Crude oil has fallen sharply in June, but the jury is out on whether this is just a temporary relief. Amrita Sen, oil analyst at Barclays, London, talks about the factors that drive crude oil, and politics in West Asia. Crude oil, which trades in cycles, is currently driven by the macro economic situation across the globe and slowing growth. And, till growth revives, crude oil prices will remain weak, she says in an interview with Malini Bhupta. Edited excerpts:
Brent crude has been falling since April this year. What are the factors that will drive crude oil prices over the medium term?
Crude oil trades in cycles and currently it’s driven by growth. Fundamental drivers that set the floor for crude prices are demand and supply. Economic growth is a key factor that would influence price at this point. There are many other factors like geo-political risks that influence prices too, but growth is a big component of price elasticity. Over the last few years, oil has been trading as a proxy for the macro-economic situation of the world. People short oil when economic growth weakens.
At the moment, crude has not found a floor as the sentiment on macro-economic growth remains very weak. Growth in the US, Europe and Asia, including China and India, has slowed. Unless there is a reversal in sentiment, crude oil will not see any upward move. Till last year, crude oil was driven by geo-political risk factors. Now, it’s back to macro-economic growth that is driving prices. Six months later, this might change.
Currently, is Saudi Arabia producing at full capacity? What if it agrees to cut production?
More than Saudi Arabia cutting production, demand has to pick up. In June, demand slowed down rather dramatically and that led to the sharp fall in prices of Brent. People just stopped buying in June and there is a huge pile-up of oil inventories. The expectation is that things may pick up in the second half and that may help clear some of the inventories.
After the Arab Spring that broke out last year, the breakeven for oil has touched $100/bbl, which is why oil was supposed to stay above these levels. Do you agree with this theory?
The budget breakeven that oil producing countries require is crude at $100/barrel. Whether it’s Kuwait, Iran or Libya, all them are unhappy about oil at below $100. However, Saudi Arabia has been vocal about their preference for oil at $100/barrel and they are the swing producers and have spare capacity. Even the non-Opec producers are getting to a point where they want crude oil at $100, so that they can plan capital expenditure in deep water.
So, what this means is that oil cannot go to $47-50 levels seen in 2009, post-Lehman crisis? Are the days of cheap oil over?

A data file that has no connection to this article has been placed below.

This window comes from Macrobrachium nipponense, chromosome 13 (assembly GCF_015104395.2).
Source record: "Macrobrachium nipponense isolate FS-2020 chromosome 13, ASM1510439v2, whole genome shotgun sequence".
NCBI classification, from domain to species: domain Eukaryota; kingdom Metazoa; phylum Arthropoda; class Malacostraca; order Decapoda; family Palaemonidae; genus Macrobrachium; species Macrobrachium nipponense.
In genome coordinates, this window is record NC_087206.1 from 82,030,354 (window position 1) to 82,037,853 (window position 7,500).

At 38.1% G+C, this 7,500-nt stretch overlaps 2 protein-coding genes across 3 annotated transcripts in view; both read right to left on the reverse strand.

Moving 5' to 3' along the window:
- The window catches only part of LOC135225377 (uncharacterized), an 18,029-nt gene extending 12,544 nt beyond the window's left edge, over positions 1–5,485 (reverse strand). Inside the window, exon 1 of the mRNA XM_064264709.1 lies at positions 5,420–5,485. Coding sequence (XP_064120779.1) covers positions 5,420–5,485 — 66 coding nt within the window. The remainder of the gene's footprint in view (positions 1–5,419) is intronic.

There seems to be a belief that oil will crash to $40 or so, but I believe that policy will not allow oil to go to those levels. It is becoming expensive to produce oil and prices will reflect that.
The bare minimum cost of production that oil companies are talking about is $75/bbl. A lot of companies are planning oil at $109/bbl. So also the fall in price will be much more measured this time. In the medium term, the world should get used to oil at $100-120 levels. Alternative sources of oil too, are not cheap. If prices continue to fall, they may cut production.
What is USA’s role in oil politics? And how will sanctions against Iran impact the demand-supply dynamics of crude oil?
As the largest consumer of oil, the US needs to keep oil at lower levels. Prior to the sanctions on Iran becoming effective from July, they had asked Saudi Arabia to increase output. However, come July 1, a lot of Iranian oil will go out of the market. That the world market stands to lose one million barrels of oil per day from Iran would definitely have an impact on prices but nobody is talking about it or the tightness it would cause in the market. Currently, this geo-political risk is not reflected in the price as oil cycles are short and currently only the macro-economic growth is driving prices.
How will things change from July once Iran’s oil goes out of the system?
Clearly, the market can tighten up quite quickly given the probability of a loss of 1 million barrels per day of crude exports. Without shipping insurance, we could also see the loss rise to 1.5 million barrels per day. That has the potential to significantly reduce OPEC crude.
Where do you see oil over the next three months?
Given how weak the sentiment is, oil will remain weak over the next three months. Sentiment takes time to turn. The fourth quarter of 2012 could see oil inch up over $100/bbl. But Brent will average at $100 in 2012.
Going forward, do you expect USA to continue to influence oil politics and consequently the price, too?
The USA consumes 80-90 million barrels of oil per day, and as the largest consumer it influences Saudi Arabia and its policies. It has strong diplomatic ties with Saudi Arabia and oil prices are defined by the relation US has with Saudi. But as growth in the US starts slowing, increasingly India and China will take on that role and influence prices. You can see this in a more pronounced way in the coming years.